The British Parliament Passes The Quebec Act
Great Britain officially closed the area of the Northwest Territories to European settlement by the Proclamation of 1763, which arose as part of the British desire to have peaceful relations with the Shawnee and other tribes in the region.
On June 22, 1774, the British Parliament passed the Quebec Act, which annexed this region to the province of Quebec. The act was referred to as one of the Intolerable Acts leading to the American Revolution.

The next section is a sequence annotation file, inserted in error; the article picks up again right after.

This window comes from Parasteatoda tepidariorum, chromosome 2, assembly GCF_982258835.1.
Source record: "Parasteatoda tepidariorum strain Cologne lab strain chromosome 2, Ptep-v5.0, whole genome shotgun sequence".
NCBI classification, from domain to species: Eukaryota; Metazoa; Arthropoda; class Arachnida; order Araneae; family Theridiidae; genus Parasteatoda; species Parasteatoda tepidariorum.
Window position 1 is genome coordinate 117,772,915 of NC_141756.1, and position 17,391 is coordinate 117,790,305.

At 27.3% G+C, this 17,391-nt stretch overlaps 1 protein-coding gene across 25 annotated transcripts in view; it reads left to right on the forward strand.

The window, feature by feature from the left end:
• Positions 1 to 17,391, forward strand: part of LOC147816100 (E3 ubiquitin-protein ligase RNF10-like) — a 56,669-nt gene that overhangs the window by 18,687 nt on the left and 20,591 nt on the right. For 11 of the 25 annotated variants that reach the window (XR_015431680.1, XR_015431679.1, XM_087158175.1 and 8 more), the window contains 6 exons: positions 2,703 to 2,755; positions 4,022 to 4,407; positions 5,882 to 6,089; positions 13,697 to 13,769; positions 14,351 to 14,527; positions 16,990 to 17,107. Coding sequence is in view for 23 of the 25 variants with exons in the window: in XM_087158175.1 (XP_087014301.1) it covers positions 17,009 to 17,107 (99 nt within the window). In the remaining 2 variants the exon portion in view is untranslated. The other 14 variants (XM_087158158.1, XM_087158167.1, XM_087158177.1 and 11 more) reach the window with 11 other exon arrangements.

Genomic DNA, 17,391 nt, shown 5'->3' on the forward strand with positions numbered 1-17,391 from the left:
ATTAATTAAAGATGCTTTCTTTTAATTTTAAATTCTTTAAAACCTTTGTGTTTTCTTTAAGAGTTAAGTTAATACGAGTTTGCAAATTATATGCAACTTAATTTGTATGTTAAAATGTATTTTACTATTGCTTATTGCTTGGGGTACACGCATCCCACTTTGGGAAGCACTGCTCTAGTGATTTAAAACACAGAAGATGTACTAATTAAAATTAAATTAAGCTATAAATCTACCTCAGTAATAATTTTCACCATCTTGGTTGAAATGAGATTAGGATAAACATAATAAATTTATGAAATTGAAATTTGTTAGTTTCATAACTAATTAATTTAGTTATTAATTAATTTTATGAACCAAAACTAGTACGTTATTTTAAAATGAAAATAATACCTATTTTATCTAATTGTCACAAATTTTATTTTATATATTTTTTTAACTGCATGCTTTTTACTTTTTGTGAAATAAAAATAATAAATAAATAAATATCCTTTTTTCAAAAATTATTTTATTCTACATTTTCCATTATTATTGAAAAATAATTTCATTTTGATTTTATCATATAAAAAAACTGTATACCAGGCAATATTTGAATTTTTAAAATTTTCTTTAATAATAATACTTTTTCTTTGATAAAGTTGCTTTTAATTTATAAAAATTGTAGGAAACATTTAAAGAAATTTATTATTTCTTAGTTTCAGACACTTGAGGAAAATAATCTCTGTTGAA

The British made peace with the Americans in the Treaty of Paris (1783), through which they ceded vast Native American territories to the United States without informing the Native Americans, leading immediately to the Northwest Indian War. The United States initially treated the Native Americans who had fought with the British as a conquered people who had lost their lands. Although many of the Iroquois tribes went to Canada with the Loyalists, others tried to stay in New York and western territories and tried to maintain their lands. Nonetheless, the state of New York made a separate treaty with Iroquois and put up for sale 5,000,000 acres (20,000 km2) of land that had previously been their territory. The state established a reservation near Syracuse for the Onondagas who had been allies of the colonists.